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What is a Hickory Nut?

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  • Written By: Mary McMahon
  • Edited By: Bronwyn Harris
  • Last Modified Date: 22 November 2014
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A hickory nut is a nut from a tree in the Carya genus, which encompasses almost 20 species, most of which are native to North America. The nuts have long been used as a source of food, and the trees have also been bred to produce specific economically viable hybrids. It can be difficult to find true hickory nuts for sale, as the trees are not ideally suited to widespread commercial cultivation. When they are available, the nuts vary in quality, shape, and size, depending on the species.

The hickory tree is in the walnut family, and the trees do look like walnuts at a glance. They are densely branched, with pinnately compound leaves. The leaves are very mildly serrated, and trees produce catkins in the spring. Some of these catkins will mature into hickory nuts if they are properly fertilized. Like other nuts in the walnut family, the hickory nut is hard shelled and covered in a woody outer layer. The trees are also cultivated for their highly commercially useful wood, which is often used in smoking and furniture making.

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One popular hickory nut hybrid is the pecan, a widely cultivated nut with a rich flavor and a high fat content. Some varieties of hickory nut strongly resemble pecans, with the same ovoid shells and lightly ridged nuts. Others look more like hazelnuts or filberts, in almost spherical shells which produce smoothly textured nuts. Hickory nuts tend to have relatively high levels of fat, making them an excellent food source for wild animals.

Humans are also fond of some species of hickory nut, as the nuts are often quite flavorful. Native Americans have harvested and used the nuts for centuries, and early explorers were quickly introduced to them, along with an assortment of other New World foods. The nuts can be eaten out of hand as a snack or integrated into dishes such as stuffings and desserts.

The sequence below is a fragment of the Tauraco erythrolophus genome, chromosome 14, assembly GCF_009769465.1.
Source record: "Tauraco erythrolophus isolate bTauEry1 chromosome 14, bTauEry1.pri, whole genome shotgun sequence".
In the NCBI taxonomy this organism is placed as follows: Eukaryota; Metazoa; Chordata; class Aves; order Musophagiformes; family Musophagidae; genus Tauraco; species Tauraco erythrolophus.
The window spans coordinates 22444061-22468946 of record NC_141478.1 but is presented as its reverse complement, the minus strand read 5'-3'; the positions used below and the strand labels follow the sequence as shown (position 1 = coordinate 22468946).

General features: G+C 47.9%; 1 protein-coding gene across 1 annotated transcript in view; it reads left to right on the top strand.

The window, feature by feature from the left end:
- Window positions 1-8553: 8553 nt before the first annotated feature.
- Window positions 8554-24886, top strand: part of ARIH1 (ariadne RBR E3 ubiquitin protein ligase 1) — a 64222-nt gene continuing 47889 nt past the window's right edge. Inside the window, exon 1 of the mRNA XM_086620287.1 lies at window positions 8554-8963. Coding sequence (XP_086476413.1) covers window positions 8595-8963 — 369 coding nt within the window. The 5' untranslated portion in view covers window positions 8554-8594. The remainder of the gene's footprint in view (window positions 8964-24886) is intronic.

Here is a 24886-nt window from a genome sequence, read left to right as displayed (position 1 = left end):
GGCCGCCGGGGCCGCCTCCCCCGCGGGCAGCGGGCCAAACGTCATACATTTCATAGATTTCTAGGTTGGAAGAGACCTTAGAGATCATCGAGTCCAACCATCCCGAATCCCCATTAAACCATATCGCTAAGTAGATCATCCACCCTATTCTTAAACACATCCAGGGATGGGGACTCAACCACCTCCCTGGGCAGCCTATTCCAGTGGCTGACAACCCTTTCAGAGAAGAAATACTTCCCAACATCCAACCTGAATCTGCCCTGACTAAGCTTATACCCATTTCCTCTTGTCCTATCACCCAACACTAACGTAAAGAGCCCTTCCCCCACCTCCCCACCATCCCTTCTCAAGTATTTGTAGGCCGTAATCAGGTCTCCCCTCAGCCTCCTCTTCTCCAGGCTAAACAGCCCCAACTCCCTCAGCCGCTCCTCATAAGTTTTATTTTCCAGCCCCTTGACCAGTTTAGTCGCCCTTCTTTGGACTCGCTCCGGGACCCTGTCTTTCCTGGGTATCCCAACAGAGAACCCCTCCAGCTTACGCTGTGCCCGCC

Like other nuts, hickory nuts can be stored for several months in a cool dry place as long as they are handled and harvested properly. It is important to avoid exposing stored nuts to excessive moisture, heat, and light, as the nuts can rot or the fats in the nuts can go rancid, resulting in a very unpleasant flavor. Hickory nuts intended for storage can either be shelled or left whole, depending on personal taste. Whole nuts tend to retain moisture and flavor better, although they can be a nuisance to store and deal with since they require more space.

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WaterHopper
Post 3

@snowywinter: I have used that very recipe. It is outstanding! There is a frosting called Penuche that goes great on the hickory nut cake. It is very easy to make.

You need 1 cup packed brown sugar, ½ cup butter, ¼ cup milk 2 cups powdered sugar, and 1 tsp. vanilla extract. Mix very well and spread on the cake.

SnowyWinter
Post 2

@cellmania: This is a recipe that I got out of a magazine and I have made it twice. It is absolutely delicious! The cake calls for 2 cups sugar, 2 ½ cups all-purpose flour, 2 tsp. baking powder, 2/3 cups butter, 3 eggs, 1/8 tsp. salt, 1 cup milk, 1 tsp. vanilla extract, and 1 cup hickory nuts (chopped).

Cream the butter and sugar together. Add the eggs and beat well. In a bowl, mix together the dry ingredients with a fork. Add them to the butter and sugar mixture, alternating with the milk. Mix well. Stir in the vanilla extract and the nuts.

Pour the mixture into a greased and floured 13 x 9 inch cake pan. Bake at 325 for around 45 minutes. You can use round cake pans if you prefer.

CellMania
Post 1

I am looking for a recipe for a hickory nut cake. My mom had a great recipe but I can't find it anywhere. Does anyone have one that you wouldn't mind sharing?

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